Vascular remodeling in response to altered blood flow is mediated by fibroblast growth factor-2.
Vascular structures adapt to changes in blood flow by adjusting their diameter accordingly. The factors mediating this process are only beginning to be identified. We have recently established a mouse model of arterial remodeling in which flow in the common carotid artery is interrupted by ligation of the vessel near the carotid bifurcation, resulting in a dramatic reduction in vessel diameter as a consequence of inward remodeling and intimal lesion formation. In the present study, we used this model to determine the role of fibroblast growth factor-2 (FGF-2) in the remodeling response by maintaining neutralizing serum levels of a mouse monoclonal antibody against FGF-2 for 4 weeks. Morphometric analysis revealed that intimal lesion formation was not affected by the antibody. However, lumen narrowing was significantly inhibited, resulting in a greater than 3-fold increase in lumen area in anti-FGF-2-treated animals compared with controls. Treatment with anti-FGF-2 antibody significantly inhibited the reduction in vessel diameter (inward remodeling) and shortening of the internal elastic lamina in the ligated vessel. In addition, anti-FGF-2 treatment also caused outward remodeling of the contralateral carotid artery. These findings identify FGF-2 as an important factor in vascular remodeling, and its effects are likely to be mediated by increasing vascular tone. The results are consistent with the recent observation of reduced vascular tone in the FGF-2-deficient mouse. (+info)
Contribution of natural killer cells to inhibition of angiogenesis by interleukin-12.
Interleukin-12 (IL-12) inhibits angiogenesis in vivo by inducing interferon-gamma (IFN-gamma) and other downstream mediators. Here, we report that neutralization of natural killer (NK) cell function with antibodies to either asialo GM1 or NK 1.1 reversed IL-12 inhibition of basic fibroblast growth factor (bFGF)-induced angiogenesis in athymic mice. By immunohistochemistry, those sites where bFGF-induced neovascularization was inhibited by IL-12 displayed accumulation of NK cells and the presence of IP-10-positive cells. Based on expression of the cytolytic mediators perforin and granzyme B, the NK cells were locally activated. Experimental Burkitt lymphomas treated locally with IL-12 displayed tumor tissue necrosis, vascular damage, and NK-cell infiltration surrounding small vessels. After activation in vitro with IL-12, NK cells from nude mice became strongly cytotoxic for primary cultures of syngeneic aortic endothelial cells. Cytotoxicity was neutralized by antibodies to IFN-gamma. These results document that NK cells are required mediators of angiogenesis inhibition by IL-12, and provide evidence that NK-cell cytotoxicity of endothelial cells is a potential mechanism by which IL-12 can suppress neovascularization. (+info)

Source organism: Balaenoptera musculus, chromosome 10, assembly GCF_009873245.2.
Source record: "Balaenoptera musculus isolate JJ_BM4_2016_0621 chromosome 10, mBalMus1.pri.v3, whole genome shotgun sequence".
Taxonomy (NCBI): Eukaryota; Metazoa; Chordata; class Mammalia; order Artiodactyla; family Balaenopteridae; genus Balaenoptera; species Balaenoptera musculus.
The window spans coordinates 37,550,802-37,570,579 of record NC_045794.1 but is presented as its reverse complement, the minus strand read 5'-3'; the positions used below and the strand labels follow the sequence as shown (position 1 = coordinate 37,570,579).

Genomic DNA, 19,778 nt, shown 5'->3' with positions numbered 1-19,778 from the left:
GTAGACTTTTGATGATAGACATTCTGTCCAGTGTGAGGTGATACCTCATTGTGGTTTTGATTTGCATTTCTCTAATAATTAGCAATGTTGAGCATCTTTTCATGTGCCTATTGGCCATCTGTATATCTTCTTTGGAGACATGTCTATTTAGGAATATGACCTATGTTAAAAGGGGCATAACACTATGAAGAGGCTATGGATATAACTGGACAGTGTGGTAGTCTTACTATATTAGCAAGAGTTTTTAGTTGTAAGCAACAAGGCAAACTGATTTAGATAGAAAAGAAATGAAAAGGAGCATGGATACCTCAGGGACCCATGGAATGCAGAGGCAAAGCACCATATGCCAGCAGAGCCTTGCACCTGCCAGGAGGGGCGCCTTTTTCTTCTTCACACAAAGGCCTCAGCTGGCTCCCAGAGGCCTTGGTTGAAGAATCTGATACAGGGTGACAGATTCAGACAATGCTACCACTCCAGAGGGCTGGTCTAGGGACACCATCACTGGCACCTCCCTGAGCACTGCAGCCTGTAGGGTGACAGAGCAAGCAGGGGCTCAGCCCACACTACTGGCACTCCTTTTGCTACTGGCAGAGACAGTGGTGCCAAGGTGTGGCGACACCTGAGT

Anti-epidermal growth factor receptor antibody C225 inhibits angiogenesis in human transitional cell carcinoma growing orthotopically in nude mice.
Epidermal growth factor receptor (EGFR) regulates the growth and progression of human transitional cell carcinoma (TCC) of the bladder. We have shown that therapy targeting EGFR inhibited the growth of human TCC established orthotopically in nude mice. The purpose of this study was to evaluate whether EGFR-directed therapy affects angiogenesis associated with the growth and metastasis of human TCC. We determined the cytostatic effect and the effect on production of angiogenic factors after in vitro treatment of the human TCC cell line 253J B-V with MAb C225, a chimerized monoclonal anti-EGFR antibody. The 253J B-V cells were implanted orthotopically into athymic nude mice, and established tumors (4 weeks) were treated with i.p. MAb C225. Expression of the angiogenic factors vascular endothelial growth factor (VEGF), interleukin-8 (IL-8), and basic fibroblast growth factor (bFGF) was evaluated by immunohistochemistry and in situ mRNA hybridization analyses and correlated with microvessel density evaluated after immunohistochemical staining with anti-CD31. In vitro treatment with MAb C225 inhibited mRNA and protein production of VEGF, IL-8, and bFGF by 253J B-V cells in a dose-dependent manner. MAb C225 therapy of nude mice with established TCCs growing orthotopically resulted in inhibition of growth and metastasis compared with controls (P <0.0005). VEGF, IL-8, and bFGF expression was significantly lower in treated tumors than in controls. The down-regulation of these angiogenic factors preceded the involution of blood vessels. These studies indicate that therapy with anti-EGFR MAb C225 has a significant antitumor effect mediated, in part, by inhibition of angiogenesis. (+info)